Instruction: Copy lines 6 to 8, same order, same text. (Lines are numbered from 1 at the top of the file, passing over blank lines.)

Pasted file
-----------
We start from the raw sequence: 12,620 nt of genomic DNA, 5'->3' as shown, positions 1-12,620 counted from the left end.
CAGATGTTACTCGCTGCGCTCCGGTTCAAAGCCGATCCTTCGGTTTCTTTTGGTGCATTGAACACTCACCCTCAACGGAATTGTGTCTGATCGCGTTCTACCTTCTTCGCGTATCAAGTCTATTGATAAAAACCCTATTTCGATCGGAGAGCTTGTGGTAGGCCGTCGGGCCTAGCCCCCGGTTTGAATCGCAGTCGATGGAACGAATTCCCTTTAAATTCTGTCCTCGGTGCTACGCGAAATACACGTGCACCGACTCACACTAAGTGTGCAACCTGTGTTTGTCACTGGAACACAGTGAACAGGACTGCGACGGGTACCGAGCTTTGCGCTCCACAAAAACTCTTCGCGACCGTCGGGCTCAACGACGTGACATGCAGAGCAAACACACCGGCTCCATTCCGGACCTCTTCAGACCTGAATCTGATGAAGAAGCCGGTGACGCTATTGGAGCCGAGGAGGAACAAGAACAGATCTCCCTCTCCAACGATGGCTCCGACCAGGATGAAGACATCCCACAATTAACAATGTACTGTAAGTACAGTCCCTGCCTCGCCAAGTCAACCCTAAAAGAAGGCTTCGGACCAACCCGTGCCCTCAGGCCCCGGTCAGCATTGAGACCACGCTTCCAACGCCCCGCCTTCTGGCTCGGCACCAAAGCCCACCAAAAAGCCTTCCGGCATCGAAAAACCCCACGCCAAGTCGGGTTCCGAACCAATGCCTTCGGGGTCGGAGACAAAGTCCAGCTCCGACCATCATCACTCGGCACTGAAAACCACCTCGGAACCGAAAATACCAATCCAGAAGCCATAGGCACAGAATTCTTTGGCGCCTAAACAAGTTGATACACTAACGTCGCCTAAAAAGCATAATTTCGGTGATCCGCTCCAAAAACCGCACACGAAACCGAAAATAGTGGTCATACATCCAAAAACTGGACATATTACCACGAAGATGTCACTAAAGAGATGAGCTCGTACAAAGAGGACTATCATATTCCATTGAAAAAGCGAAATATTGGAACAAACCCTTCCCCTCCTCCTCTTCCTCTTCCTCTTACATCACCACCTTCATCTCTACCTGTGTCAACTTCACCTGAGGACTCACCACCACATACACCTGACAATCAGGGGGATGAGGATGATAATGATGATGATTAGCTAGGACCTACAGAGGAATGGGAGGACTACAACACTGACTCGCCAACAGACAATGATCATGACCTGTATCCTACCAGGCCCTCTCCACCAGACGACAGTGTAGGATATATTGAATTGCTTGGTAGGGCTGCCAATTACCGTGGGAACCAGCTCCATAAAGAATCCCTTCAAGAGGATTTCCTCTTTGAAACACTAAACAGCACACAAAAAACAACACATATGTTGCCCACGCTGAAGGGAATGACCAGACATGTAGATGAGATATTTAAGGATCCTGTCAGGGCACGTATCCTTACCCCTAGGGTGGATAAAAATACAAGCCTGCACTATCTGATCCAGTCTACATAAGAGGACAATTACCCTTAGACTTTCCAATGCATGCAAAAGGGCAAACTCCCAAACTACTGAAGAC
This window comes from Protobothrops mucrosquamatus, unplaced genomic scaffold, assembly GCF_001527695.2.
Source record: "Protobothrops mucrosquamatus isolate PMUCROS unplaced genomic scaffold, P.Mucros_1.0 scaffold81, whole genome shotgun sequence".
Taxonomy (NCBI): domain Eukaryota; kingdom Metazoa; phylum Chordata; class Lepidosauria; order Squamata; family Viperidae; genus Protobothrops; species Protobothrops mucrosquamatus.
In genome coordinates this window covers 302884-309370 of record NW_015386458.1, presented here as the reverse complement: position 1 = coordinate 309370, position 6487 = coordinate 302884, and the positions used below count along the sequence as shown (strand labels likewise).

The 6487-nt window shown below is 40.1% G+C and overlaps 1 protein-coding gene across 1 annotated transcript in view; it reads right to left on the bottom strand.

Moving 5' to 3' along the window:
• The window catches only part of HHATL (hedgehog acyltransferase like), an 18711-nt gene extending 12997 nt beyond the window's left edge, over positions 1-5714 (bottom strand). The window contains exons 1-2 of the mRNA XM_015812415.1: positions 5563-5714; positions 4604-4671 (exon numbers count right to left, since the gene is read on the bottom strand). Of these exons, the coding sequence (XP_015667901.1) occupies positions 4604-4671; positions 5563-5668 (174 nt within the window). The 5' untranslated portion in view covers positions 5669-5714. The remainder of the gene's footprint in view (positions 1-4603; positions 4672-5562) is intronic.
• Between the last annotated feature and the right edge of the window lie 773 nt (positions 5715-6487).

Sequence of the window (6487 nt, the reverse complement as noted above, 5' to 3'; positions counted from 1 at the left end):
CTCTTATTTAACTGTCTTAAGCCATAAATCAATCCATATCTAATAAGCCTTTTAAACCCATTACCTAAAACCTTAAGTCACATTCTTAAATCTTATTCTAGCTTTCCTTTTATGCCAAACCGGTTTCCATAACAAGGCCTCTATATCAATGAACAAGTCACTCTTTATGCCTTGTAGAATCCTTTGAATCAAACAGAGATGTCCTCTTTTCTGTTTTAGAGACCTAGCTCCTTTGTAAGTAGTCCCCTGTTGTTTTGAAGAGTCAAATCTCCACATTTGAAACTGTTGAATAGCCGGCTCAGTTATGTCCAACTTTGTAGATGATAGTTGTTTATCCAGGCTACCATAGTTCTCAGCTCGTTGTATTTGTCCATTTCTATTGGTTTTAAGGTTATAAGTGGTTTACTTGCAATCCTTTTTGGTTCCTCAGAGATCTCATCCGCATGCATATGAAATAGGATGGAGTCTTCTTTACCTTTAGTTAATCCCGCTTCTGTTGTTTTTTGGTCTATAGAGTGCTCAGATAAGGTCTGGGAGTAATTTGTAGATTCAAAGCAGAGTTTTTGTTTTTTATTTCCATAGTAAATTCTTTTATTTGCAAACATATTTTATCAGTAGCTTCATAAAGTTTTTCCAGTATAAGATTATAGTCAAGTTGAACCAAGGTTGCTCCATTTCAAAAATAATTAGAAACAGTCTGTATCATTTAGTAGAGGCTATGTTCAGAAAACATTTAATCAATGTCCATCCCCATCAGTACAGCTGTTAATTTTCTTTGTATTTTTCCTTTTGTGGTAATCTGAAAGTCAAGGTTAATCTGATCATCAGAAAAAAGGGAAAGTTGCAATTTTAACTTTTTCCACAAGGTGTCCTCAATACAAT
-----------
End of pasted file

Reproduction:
In genome coordinates this window covers 302884-309370 of record NW_015386458.1, presented here as the reverse complement: position 1 = coordinate 309370, position 6487 = coordinate 302884, and the positions used below count along the sequence as shown (strand labels likewise).

The 6487-nt window shown below is 40.1% G+C and overlaps 1 protein-coding gene across 1 annotated transcript in view; it reads right to left on the bottom strand.

Moving 5' to 3' along the window: